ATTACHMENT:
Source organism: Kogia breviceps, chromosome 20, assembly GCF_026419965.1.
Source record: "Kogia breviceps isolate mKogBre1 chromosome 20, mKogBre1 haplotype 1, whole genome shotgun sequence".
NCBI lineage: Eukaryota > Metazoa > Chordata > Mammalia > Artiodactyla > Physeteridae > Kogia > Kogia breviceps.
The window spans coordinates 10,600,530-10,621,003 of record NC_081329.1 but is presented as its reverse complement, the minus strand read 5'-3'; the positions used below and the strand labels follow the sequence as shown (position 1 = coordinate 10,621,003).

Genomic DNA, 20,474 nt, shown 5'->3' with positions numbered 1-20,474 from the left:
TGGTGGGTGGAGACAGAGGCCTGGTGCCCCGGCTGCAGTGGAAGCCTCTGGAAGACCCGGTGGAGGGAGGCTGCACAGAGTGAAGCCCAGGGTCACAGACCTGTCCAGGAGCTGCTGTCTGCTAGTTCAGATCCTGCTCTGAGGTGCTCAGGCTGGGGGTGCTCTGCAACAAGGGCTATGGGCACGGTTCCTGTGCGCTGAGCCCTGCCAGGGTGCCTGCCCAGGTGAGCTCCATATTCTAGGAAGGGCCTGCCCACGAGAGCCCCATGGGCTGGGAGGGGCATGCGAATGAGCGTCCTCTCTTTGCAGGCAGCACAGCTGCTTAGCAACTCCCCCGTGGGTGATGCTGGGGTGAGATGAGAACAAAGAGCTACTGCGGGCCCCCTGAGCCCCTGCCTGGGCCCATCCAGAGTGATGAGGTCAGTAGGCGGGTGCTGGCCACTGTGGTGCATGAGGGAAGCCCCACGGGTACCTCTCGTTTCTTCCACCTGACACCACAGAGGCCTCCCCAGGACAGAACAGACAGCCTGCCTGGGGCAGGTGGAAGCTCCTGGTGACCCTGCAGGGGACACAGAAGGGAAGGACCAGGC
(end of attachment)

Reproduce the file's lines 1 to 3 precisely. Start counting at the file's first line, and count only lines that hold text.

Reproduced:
Source organism: Kogia breviceps, chromosome 20, assembly GCF_026419965.1.
Source record: "Kogia breviceps isolate mKogBre1 chromosome 20, mKogBre1 haplotype 1, whole genome shotgun sequence".
NCBI lineage: Eukaryota > Metazoa > Chordata > Mammalia > Artiodactyla > Physeteridae > Kogia > Kogia breviceps.